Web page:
The South African government has proposed a new set of rules for cannabis, which will be implemented from February 2019. The proposals include the age limit being raised to 25 years old and a ban on driving while under the influence of cannabis.

Updated-cannabis-rules-proposed-for-South-Africa-%E2%80%93-including-dealing

 

The Department of Health has endorsed the Cannabis for Private Purposes Bill, but has cautioned that certain health and safety concerns must be addressed.

The department said in a presentation to parliament on Tuesday (August 24) that the legislative decision to decriminalize cannabis for personal use is right.

It said that locking up cannabis users, giving them a criminal record, and wasting state resources are not acceptable from a human rights standpoint.

The proposed draft Cannabis for Private Purposes Bill, however, does not go far enough in addressing concerns about minors, second-hand smoking, and the effect on road users, according to the group.

“While the law addresses the need to safeguard minors under the age of 18, it does not explicitly refer to teenagers and does not go far enough to prevent adolescents from access to and exposure to cannabis,” it said.

“It should state, among other things, that anybody providing or selling cannabis to someone under the age of 18 or failing to prevent a child or adolescent from obtaining cannabis should be prosecuted with a Class A offense.”

According to the department, this should be considered a minor infraction.

People who do not use cannabis are also at danger of being exposed to secondhand cannabis smoke, according to the agency.

“Specifying a distance, whether within or outside, may be useful. The bill’s goal is to make smoking more private, because smoking in the presence of children and teenagers, as well as non-consenting adults, cannot be considered private.”

The agency also cautioned that cannabis usage impairs perceptual motor function, increasing the risk of car accidents.

“The law addresses this to some degree by modifying the National Road Traffic Act, but more attention and resources should be focused on educating and equipping police to identify cannabis-impaired driving and punishing impaired drivers.”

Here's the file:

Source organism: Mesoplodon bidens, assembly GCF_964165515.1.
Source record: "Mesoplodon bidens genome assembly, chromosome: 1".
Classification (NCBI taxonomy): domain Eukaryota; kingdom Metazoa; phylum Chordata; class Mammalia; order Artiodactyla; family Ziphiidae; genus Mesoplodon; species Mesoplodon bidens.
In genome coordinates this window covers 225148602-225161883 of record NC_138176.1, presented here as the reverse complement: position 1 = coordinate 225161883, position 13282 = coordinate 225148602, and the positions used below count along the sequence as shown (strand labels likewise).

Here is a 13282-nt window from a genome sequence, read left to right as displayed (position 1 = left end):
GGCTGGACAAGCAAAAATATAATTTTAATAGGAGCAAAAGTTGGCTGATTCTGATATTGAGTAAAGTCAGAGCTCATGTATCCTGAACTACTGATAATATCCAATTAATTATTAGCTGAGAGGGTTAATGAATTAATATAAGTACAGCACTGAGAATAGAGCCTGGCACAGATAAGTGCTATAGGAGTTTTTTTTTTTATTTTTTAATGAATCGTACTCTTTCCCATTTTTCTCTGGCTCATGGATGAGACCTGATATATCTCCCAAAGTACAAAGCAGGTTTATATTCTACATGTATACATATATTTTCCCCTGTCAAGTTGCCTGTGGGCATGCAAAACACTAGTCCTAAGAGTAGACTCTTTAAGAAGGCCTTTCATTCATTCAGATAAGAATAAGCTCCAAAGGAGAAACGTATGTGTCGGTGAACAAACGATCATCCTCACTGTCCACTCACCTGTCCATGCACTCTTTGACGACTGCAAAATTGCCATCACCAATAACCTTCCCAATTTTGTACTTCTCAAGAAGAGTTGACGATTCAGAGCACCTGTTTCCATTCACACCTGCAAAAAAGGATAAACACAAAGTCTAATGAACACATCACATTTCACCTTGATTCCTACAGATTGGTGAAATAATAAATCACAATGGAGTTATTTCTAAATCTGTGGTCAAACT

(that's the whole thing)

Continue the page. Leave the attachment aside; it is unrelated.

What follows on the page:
Cannabis for personal use 

In September 2020, the government released a draft Cannabis for Private Purposes Bill for public feedback.

The draft law lays out regulations for cannabis users at home as well as those who want to grow the plant. It also adds additional penalties and procedures for individuals who have previously been convicted of cannabis possession.

According to the proposed law, an adult may, for personal use:

  • Have the required amount of cannabis plant growing material on hand;
  • Grow the required number of cannabis plants in a secluded location;
  • In a public location, possess the permitted amount of cannabis in private;
  • Possess the required amount of cannabis in a private location;
  • In a public area, possess the authorized amount of cannabis plants in private.

A ‘private location,’ according to the law, is any structure, house, room, shed, hut, tent, mobile home, caravan, boat, or land, or any part thereof, to which the public has no right of access.

The proposed law further says that an adult person may give or receive for personal use from another adult person, without exchange of payment, the specified amount of:

  • Plant material for cannabis production;
  • Marijuana plants;
  • Cannabis.

For both personal use and cultivation, the proposed law specifies “prescribed amounts.”

The following are the restrictions for personal use:

  • Seeds and seedlings indefinitely;
  • If you live alone, you’ll need four blooming plants, and if you have two or more adults, you’ll need eight.
  • If you reside alone, you may have 600 grams of dried cannabis, or 1.2 kilos if you live with two or more people.
  • Per residence with two or more adult occupants, 1.2 kg dried cannabis or cannabis equivalent.

The law also allows for the ‘private’ possession of cannabis in a public location, but only up to 100 grams.

The draft law defines ‘in private’ as keeping, storing, transporting, or controlling cannabis or a cannabis plant in a way that keeps it hidden from public view.

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